Saturday, January 21, 2012
The Thorn and The Blossom by Theodora Goss
One enchanting romance. Two lovers keeping secrets. And a uniquely crafted book that binds their stories forever.
When Evelyn Morgan walked into the village bookstore, she didn’t know she would meet the love of her life. When Brendan Thorne handed her a medieval romance, he didn’t know it would change the course of his future. It was almost as if they were the cursed lovers in the old book itself . . .
The Thorn and the Blossom is a remarkable literary artifact: You can open the book in either direction to decide whether you’ll first read Brendan’s, or Evelyn’s account of the mysterious love affair. Choose a side, read it like a regular novel—and when you get to the end, you’ll find yourself at a whole new beginning.
If you don't know yet this book's presentation is different than others, it's put together in an accordion style. There is no spine and the pages are glued together in the format of an accordion. Quirk books as been coming out with several new interesting novels and presentations to their stories in an all new way. (They published Pride and Prejudice and Zombies as well as Miss Peregrine's Home for Peculiar Children, if you are familiar with those.)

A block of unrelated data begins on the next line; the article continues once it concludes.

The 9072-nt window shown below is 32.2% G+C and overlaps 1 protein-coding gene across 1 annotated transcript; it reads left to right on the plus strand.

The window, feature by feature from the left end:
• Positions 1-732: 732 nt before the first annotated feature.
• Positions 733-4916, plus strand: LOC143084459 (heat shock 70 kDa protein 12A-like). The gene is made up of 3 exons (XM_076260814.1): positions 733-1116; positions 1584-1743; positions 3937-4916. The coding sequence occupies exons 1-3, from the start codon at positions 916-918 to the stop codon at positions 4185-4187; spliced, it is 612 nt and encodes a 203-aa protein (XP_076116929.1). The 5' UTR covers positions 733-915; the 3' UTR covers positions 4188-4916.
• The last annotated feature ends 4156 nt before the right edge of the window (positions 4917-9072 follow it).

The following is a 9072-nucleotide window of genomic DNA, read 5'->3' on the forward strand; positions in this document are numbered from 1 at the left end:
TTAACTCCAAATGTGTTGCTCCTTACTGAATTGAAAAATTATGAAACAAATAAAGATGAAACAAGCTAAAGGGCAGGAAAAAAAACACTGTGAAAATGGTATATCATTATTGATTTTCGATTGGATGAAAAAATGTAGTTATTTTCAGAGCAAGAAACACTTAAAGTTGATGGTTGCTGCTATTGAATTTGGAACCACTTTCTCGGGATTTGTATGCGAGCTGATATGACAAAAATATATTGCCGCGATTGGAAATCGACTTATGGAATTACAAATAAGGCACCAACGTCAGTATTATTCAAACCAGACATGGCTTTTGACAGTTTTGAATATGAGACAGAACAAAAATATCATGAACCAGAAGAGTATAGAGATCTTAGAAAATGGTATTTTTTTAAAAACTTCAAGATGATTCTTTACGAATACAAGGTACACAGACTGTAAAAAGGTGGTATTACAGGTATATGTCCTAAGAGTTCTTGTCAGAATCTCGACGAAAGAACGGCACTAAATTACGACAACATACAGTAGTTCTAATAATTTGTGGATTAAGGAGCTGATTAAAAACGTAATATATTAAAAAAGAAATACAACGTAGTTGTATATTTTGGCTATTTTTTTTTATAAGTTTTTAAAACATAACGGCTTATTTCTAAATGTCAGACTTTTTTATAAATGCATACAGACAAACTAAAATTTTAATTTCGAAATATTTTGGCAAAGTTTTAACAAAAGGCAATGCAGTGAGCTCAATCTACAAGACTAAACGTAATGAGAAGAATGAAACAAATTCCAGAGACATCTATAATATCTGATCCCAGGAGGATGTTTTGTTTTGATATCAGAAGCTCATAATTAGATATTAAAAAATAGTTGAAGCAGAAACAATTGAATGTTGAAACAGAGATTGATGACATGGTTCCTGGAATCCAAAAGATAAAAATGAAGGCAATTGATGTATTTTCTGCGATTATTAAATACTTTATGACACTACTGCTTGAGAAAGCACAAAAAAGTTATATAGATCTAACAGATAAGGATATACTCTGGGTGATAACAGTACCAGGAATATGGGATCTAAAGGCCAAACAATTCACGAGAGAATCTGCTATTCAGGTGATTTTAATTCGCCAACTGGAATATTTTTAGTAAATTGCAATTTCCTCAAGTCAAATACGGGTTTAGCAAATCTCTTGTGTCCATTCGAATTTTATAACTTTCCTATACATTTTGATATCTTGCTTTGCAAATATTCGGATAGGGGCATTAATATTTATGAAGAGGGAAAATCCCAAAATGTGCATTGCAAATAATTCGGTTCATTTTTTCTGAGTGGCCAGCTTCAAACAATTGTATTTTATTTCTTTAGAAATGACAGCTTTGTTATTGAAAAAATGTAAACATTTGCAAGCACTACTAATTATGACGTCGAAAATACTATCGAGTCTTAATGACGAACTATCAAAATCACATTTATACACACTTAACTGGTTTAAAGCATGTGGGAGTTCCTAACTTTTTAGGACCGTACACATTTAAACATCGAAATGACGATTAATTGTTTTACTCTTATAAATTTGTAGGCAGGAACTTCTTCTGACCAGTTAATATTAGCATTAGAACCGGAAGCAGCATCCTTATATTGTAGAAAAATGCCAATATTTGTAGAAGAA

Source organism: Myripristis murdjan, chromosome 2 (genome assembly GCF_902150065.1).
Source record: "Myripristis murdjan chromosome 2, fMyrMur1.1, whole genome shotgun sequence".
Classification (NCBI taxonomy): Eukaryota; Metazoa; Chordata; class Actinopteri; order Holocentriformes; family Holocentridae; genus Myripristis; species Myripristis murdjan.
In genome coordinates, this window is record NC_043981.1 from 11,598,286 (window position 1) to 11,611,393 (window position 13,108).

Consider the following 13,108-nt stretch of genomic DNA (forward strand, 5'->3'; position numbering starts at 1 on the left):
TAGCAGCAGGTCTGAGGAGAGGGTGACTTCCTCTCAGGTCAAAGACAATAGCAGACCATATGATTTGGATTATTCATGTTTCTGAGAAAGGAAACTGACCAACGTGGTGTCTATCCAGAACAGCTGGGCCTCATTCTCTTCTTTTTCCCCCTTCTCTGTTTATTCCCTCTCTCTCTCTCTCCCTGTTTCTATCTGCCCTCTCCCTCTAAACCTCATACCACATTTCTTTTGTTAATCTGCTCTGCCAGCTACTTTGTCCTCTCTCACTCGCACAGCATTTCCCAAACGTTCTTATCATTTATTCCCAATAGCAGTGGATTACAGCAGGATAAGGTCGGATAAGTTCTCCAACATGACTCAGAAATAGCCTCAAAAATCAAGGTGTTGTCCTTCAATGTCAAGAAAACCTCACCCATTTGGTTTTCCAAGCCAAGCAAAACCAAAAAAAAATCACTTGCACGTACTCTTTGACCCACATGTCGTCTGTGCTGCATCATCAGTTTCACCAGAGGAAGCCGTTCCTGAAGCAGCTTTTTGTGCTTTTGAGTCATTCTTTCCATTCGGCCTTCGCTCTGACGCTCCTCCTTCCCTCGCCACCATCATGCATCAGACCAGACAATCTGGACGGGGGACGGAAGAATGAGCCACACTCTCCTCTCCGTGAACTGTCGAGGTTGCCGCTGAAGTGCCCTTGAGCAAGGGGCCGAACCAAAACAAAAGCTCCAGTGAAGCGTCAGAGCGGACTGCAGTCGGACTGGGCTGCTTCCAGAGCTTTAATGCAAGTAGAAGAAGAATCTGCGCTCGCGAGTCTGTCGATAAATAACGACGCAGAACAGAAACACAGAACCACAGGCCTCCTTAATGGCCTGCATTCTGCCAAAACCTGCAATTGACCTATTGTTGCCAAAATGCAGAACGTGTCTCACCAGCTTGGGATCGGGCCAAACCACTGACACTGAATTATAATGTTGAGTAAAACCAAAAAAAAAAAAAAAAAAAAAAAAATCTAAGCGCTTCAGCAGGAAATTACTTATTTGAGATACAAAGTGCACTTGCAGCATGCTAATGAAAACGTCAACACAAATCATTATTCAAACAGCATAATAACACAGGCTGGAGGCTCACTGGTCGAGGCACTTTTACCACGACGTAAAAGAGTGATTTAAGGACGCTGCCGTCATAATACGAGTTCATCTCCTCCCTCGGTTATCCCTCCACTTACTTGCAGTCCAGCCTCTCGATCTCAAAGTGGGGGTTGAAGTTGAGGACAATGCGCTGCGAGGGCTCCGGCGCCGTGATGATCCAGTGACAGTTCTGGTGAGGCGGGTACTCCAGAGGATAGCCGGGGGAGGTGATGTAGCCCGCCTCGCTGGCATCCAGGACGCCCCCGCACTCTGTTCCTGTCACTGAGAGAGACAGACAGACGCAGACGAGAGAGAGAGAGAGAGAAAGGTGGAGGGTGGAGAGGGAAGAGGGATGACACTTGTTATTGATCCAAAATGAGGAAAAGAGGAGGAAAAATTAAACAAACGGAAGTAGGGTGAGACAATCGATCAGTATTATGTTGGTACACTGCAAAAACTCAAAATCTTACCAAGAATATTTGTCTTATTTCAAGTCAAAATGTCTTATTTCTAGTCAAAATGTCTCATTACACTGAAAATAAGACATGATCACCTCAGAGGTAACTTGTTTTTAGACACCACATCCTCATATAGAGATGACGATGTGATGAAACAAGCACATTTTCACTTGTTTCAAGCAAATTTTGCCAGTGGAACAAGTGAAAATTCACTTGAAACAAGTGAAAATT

So you can approach this book by opening it from either side. From one side you get Evelyn's story and the other Brendan's. I chose to begin with Brendan's story. It's a story about reincarnation, a love between two souls that began in the Middle Ages through today.
The only thing that I was unhappy with with how shortened and chopped I felt the stories where. In one paragraph jumping from the death of a father, to attending school to getting married and having the wife hurt in an accident. I felt that one paragraph to tell this huge lump section of his life was a little too short, but the book was really meant to just focus on the romance/love story between Brandon and Evelyn.
It was a very fast read total of 80 pages and the set up is very unique and interesting although I found it hard to hold the book normally as it had no spine.
I enjoyed Brendan's story more than Evelyns but they do tie in nicely together.